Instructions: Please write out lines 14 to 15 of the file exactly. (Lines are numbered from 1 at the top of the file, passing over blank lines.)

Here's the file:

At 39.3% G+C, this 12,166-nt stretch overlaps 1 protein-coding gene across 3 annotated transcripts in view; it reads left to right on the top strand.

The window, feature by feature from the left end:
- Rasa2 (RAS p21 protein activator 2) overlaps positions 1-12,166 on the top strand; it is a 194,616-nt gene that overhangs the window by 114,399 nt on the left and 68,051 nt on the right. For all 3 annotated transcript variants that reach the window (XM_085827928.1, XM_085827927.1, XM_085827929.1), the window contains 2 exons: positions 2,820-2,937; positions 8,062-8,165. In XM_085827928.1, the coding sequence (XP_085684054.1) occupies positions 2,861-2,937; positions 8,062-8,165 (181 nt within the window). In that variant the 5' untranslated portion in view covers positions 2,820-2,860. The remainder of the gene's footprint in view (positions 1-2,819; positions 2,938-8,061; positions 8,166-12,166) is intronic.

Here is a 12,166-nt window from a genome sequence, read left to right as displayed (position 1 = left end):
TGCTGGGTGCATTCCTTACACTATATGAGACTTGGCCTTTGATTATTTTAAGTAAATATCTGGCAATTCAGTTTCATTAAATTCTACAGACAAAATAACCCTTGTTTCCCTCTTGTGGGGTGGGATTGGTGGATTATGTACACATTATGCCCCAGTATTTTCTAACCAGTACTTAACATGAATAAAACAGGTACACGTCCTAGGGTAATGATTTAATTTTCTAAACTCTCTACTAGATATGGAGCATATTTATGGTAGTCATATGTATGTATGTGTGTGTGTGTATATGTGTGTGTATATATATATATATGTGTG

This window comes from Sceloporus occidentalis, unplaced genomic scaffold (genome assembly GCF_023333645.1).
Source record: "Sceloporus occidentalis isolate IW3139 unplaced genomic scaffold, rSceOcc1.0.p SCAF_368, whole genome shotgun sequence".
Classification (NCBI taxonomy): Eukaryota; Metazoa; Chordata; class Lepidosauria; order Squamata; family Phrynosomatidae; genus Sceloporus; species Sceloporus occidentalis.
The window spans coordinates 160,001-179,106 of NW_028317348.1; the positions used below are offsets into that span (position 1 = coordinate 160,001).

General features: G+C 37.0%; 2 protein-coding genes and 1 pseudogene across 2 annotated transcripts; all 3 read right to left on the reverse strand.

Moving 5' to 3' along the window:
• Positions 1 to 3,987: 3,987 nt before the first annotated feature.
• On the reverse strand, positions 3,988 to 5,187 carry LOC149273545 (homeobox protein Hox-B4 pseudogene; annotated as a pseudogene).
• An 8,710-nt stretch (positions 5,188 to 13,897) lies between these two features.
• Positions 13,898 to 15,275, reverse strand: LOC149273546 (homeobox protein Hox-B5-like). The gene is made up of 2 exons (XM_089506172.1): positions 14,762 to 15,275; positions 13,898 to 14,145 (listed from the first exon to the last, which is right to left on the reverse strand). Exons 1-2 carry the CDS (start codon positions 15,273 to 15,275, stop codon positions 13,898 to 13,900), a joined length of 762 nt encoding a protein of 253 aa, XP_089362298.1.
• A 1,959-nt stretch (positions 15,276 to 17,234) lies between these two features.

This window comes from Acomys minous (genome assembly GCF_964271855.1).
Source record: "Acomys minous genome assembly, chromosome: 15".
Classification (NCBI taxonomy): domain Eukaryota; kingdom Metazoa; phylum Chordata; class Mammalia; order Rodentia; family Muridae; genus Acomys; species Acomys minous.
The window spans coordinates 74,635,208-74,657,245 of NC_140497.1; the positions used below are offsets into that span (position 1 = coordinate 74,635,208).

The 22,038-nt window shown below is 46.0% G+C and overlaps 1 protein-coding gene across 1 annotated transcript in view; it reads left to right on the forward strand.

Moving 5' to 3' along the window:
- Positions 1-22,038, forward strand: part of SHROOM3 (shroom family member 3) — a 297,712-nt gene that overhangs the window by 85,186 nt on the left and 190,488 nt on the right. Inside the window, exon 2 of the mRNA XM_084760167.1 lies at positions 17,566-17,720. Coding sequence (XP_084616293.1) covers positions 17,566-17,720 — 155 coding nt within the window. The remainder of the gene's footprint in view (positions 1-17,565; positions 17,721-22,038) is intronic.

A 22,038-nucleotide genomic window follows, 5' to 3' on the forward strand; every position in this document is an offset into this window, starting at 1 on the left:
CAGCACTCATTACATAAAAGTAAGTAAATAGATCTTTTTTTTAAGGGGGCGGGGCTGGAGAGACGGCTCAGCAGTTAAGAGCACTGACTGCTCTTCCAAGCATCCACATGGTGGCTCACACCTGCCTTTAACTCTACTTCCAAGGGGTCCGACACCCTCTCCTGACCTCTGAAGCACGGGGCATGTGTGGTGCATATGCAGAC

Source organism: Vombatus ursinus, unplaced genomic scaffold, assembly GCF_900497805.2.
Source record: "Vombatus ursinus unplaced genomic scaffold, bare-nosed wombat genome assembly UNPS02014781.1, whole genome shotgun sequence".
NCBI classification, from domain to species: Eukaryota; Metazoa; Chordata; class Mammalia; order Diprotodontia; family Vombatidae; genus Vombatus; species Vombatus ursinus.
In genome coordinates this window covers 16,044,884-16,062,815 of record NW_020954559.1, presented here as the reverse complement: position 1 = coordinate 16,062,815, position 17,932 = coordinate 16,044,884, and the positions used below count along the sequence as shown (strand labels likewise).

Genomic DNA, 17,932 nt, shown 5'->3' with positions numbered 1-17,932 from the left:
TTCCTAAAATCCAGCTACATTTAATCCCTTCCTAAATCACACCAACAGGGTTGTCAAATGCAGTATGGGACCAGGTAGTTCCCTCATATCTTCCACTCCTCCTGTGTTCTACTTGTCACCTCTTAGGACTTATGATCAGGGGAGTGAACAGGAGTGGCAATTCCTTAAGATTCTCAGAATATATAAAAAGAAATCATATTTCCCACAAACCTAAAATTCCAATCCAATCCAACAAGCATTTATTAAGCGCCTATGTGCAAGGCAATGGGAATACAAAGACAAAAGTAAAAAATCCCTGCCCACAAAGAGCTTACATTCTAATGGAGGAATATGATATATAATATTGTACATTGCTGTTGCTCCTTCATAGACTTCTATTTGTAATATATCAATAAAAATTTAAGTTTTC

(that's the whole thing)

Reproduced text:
• An 8,710-nt stretch (positions 5,188 to 13,897) lies between these two features.
• Positions 13,898 to 15,275, reverse strand: LOC149273546 (homeobox protein Hox-B5-like). The gene is made up of 2 exons (XM_089506172.1): positions 14,762 to 15,275; positions 13,898 to 14,145 (listed from the first exon to the last, which is right to left on the reverse strand). Exons 1-2 carry the CDS (start codon positions 15,273 to 15,275, stop codon positions 13,898 to 13,900), a joined length of 762 nt encoding a protein of 253 aa, XP_089362298.1.